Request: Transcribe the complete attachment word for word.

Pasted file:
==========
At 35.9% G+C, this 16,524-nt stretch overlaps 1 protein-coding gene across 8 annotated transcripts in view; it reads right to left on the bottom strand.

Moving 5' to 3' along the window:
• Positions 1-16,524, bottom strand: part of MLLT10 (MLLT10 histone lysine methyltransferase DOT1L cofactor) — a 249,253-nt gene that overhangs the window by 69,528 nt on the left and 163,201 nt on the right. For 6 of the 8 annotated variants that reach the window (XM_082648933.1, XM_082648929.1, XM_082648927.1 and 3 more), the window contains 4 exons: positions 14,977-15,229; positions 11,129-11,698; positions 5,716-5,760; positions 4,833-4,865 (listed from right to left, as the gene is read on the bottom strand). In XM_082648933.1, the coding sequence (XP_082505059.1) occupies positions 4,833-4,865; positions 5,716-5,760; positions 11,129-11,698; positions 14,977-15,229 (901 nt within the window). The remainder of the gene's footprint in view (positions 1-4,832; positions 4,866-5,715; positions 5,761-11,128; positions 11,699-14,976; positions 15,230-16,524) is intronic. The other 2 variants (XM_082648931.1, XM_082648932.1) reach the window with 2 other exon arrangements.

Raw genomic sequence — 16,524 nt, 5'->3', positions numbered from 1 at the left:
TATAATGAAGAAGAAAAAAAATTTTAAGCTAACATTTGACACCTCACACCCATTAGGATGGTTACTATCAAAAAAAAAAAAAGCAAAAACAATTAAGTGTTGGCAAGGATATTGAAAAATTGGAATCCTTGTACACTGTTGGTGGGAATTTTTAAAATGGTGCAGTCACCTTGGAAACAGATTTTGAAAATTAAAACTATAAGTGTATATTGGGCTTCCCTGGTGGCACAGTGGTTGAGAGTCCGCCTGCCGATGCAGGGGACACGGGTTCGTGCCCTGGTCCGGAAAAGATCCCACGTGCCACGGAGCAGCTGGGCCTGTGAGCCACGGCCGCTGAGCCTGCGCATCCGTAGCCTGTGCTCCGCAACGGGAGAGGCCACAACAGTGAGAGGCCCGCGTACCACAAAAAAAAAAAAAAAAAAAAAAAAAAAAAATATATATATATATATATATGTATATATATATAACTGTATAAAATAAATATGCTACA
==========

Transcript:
At 35.9% G+C, this 16,524-nt stretch overlaps 1 protein-coding gene across 8 annotated transcripts in view; it reads right to left on the bottom strand.

Moving 5' to 3' along the window:
• Positions 1-16,524, bottom strand: part of MLLT10 (MLLT10 histone lysine methyltransferase DOT1L cofactor) — a 249,253-nt gene that overhangs the window by 69,528 nt on the left and 163,201 nt on the right. For 6 of the 8 annotated variants that reach the window (XM_082648933.1, XM_082648929.1, XM_082648927.1 and 3 more), the window contains 4 exons: positions 14,977-15,229; positions 11,129-11,698; positions 5,716-5,760; positions 4,833-4,865 (listed from right to left, as the gene is read on the bottom strand). In XM_082648933.1, the coding sequence (XP_082505059.1) occupies positions 4,833-4,865; positions 5,716-5,760; positions 11,129-11,698; positions 14,977-15,229 (901 nt within the window). The remainder of the gene's footprint in view (positions 1-4,832; positions 4,866-5,715; positions 5,761-11,128; positions 11,699-14,976; positions 15,230-16,524) is intronic. The other 2 variants (XM_082648931.1, XM_082648932.1) reach the window with 2 other exon arrangements.

Raw genomic sequence — 16,524 nt, 5'->3', positions numbered from 1 at the left:
TATAATGAAGAAGAAAAAAAATTTTAAGCTAACATTTGACACCTCACACCCATTAGGATGGTTACTATCAAAAAAAAAAAAAGCAAAAACAATTAAGTGTTGGCAAGGATATTGAAAAATTGGAATCCTTGTACACTGTTGGTGGGAATTTTTAAAATGGTGCAGTCACCTTGGAAACAGATTTTGAAAATTAAAACTATAAGTGTATATTGGGCTTCCCTGGTGGCACAGTGGTTGAGAGTCCGCCTGCCGATGCAGGGGACACGGGTTCGTGCCCTGGTCCGGAAAAGATCCCACGTGCCACGGAGCAGCTGGGCCTGTGAGCCACGGCCGCTGAGCCTGCGCATCCGTAGCCTGTGCTCCGCAACGGGAGAGGCCACAACAGTGAGAGGCCCGCGTACCACAAAAAAAAAAAAAAAAAAAAAAAAAAAAAATATATATATATATATATATGTATATATATATAACTGTATAAAATAAATATGCTACA